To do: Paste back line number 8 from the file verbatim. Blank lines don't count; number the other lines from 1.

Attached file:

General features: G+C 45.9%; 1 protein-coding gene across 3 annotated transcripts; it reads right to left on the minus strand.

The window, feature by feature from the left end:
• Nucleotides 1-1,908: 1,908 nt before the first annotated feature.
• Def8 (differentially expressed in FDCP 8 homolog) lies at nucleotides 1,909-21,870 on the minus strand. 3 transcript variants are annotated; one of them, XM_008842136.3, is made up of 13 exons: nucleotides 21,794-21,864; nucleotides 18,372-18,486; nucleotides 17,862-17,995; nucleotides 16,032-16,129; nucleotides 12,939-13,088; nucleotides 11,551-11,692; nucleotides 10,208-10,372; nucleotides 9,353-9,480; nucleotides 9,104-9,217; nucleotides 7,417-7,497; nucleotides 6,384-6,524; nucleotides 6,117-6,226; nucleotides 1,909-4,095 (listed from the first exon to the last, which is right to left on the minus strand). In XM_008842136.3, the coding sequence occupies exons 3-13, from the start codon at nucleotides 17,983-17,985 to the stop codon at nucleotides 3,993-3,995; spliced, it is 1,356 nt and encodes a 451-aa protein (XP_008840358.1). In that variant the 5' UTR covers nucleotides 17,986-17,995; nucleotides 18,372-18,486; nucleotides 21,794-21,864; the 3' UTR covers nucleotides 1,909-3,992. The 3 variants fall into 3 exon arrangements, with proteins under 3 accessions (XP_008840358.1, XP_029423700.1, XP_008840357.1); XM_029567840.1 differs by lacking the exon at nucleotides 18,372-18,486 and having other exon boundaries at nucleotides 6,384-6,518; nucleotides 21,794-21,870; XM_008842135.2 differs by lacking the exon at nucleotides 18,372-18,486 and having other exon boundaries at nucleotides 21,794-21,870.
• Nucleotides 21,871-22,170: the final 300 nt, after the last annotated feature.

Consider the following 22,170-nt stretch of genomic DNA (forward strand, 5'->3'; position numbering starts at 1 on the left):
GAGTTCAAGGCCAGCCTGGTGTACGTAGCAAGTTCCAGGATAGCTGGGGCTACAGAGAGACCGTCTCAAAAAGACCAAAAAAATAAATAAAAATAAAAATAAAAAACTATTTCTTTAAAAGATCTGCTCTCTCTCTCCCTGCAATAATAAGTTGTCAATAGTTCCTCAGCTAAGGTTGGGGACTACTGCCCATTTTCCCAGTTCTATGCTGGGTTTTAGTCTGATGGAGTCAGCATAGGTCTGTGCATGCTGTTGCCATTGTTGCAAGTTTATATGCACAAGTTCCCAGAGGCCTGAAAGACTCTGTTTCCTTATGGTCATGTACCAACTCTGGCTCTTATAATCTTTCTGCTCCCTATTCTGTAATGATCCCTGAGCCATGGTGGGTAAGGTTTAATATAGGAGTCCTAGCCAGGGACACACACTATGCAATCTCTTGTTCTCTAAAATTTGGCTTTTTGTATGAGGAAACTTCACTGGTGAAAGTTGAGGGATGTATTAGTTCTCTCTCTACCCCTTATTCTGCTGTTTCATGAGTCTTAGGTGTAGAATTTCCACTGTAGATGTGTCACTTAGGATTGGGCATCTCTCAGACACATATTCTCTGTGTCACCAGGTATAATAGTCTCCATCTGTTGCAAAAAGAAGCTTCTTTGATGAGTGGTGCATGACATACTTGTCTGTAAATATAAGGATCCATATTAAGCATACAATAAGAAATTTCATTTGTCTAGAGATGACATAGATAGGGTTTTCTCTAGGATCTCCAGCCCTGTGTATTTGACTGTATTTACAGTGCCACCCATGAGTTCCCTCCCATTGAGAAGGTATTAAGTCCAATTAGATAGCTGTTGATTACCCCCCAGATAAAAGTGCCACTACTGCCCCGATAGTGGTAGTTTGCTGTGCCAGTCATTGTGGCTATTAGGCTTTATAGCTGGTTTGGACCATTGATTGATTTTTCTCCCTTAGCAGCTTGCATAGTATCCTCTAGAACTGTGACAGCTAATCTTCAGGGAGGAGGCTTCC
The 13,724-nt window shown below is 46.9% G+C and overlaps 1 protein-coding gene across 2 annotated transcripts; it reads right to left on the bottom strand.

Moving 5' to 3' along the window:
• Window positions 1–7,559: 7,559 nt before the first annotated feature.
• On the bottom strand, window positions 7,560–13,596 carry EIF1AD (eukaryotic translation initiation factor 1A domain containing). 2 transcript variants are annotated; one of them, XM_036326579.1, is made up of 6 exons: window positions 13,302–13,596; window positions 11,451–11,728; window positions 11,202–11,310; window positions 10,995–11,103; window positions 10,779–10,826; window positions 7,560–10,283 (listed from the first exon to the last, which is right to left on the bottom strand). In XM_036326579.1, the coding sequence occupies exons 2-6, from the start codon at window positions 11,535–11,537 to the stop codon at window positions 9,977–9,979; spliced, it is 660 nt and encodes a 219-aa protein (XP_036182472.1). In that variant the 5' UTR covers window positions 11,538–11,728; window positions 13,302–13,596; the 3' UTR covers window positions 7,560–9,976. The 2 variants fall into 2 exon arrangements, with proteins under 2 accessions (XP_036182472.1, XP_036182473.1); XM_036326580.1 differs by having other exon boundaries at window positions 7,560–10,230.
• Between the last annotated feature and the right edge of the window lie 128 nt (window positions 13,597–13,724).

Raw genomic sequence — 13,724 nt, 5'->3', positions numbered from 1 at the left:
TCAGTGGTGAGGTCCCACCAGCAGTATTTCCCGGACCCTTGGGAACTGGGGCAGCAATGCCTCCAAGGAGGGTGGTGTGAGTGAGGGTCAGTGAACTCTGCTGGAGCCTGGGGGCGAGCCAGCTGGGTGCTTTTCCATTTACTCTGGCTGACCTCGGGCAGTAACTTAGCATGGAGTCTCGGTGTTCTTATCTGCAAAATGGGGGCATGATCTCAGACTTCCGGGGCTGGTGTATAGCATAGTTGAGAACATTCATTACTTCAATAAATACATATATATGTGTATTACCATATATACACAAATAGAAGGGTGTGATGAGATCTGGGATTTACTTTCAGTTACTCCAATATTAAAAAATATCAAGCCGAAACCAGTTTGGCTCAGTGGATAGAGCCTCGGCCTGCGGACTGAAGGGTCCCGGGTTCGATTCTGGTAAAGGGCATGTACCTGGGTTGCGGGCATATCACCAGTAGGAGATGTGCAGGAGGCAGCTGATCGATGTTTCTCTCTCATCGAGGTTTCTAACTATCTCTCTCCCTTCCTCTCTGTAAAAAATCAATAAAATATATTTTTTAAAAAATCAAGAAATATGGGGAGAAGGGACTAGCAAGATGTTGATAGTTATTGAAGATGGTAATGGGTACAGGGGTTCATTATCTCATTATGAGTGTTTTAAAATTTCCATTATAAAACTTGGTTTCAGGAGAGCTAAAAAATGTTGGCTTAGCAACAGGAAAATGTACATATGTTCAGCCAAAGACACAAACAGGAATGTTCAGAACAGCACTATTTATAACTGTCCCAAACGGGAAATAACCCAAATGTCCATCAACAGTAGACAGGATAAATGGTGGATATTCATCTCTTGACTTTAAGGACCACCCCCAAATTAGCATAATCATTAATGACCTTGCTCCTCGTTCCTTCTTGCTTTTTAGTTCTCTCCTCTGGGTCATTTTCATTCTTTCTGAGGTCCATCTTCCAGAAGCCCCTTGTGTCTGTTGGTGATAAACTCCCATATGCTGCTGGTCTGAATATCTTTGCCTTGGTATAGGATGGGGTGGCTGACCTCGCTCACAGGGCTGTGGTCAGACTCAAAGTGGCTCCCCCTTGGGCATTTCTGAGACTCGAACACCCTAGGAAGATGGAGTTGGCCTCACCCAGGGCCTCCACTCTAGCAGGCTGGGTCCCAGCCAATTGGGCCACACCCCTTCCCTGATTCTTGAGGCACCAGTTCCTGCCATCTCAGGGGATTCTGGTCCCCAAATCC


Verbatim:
The 13,724-nt window shown below is 46.9% G+C and overlaps 1 protein-coding gene across 2 annotated transcripts; it reads right to left on the bottom strand.